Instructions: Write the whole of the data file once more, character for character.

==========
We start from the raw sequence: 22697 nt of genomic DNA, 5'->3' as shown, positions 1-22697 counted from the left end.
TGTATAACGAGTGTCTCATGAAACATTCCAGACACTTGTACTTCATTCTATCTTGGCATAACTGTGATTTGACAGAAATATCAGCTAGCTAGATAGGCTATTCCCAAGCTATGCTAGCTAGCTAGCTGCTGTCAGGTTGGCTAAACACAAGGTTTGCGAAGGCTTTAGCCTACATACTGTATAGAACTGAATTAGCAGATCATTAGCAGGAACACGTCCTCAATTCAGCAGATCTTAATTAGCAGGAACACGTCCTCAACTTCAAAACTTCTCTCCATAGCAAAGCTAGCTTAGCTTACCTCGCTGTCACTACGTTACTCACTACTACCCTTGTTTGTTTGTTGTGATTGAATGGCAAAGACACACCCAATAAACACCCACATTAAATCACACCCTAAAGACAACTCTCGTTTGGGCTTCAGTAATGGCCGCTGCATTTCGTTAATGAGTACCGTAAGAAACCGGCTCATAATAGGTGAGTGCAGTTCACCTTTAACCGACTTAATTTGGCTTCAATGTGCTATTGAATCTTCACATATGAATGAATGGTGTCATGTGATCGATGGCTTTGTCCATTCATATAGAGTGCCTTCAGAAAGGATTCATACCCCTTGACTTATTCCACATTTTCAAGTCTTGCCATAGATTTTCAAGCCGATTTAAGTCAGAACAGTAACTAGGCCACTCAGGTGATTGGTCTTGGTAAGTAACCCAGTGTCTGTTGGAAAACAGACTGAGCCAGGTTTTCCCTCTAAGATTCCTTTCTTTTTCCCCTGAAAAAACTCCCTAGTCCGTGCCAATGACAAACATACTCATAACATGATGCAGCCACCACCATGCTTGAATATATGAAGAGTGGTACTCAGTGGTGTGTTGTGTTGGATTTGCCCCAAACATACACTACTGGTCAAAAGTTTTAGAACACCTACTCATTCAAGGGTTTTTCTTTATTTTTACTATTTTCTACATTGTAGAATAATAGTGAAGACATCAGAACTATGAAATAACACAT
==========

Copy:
We start from the raw sequence: 22697 nt of genomic DNA, 5'->3' as shown, positions 1-22697 counted from the left end.
TGTATAACGAGTGTCTCATGAAACATTCCAGACACTTGTACTTCATTCTATCTTGGCATAACTGTGATTTGACAGAAATATCAGCTAGCTAGATAGGCTATTCCCAAGCTATGCTAGCTAGCTAGCTGCTGTCAGGTTGGCTAAACACAAGGTTTGCGAAGGCTTTAGCCTACATACTGTATAGAACTGAATTAGCAGATCATTAGCAGGAACACGTCCTCAATTCAGCAGATCTTAATTAGCAGGAACACGTCCTCAACTTCAAAACTTCTCTCCATAGCAAAGCTAGCTTAGCTTACCTCGCTGTCACTACGTTACTCACTACTACCCTTGTTTGTTTGTTGTGATTGAATGGCAAAGACACACCCAATAAACACCCACATTAAATCACACCCTAAAGACAACTCTCGTTTGGGCTTCAGTAATGGCCGCTGCATTTCGTTAATGAGTACCGTAAGAAACCGGCTCATAATAGGTGAGTGCAGTTCACCTTTAACCGACTTAATTTGGCTTCAATGTGCTATTGAATCTTCACATATGAATGAATGGTGTCATGTGATCGATGGCTTTGTCCATTCATATAGAGTGCCTTCAGAAAGGATTCATACCCCTTGACTTATTCCACATTTTCAAGTCTTGCCATAGATTTTCAAGCCGATTTAAGTCAGAACAGTAACTAGGCCACTCAGGTGATTGGTCTTGGTAAGTAACCCAGTGTCTGTTGGAAAACAGACTGAGCCAGGTTTTCCCTCTAAGATTCCTTTCTTTTTCCCCTGAAAAAACTCCCTAGTCCGTGCCAATGACAAACATACTCATAACATGATGCAGCCACCACCATGCTTGAATATATGAAGAGTGGTACTCAGTGGTGTGTTGTGTTGGATTTGCCCCAAACATACACTACTGGTCAAAAGTTTTAGAACACCTACTCATTCAAGGGTTTTTCTTTATTTTTACTATTTTCTACATTGTAGAATAATAGTGAAGACATCAGAACTATGAAATAACACAT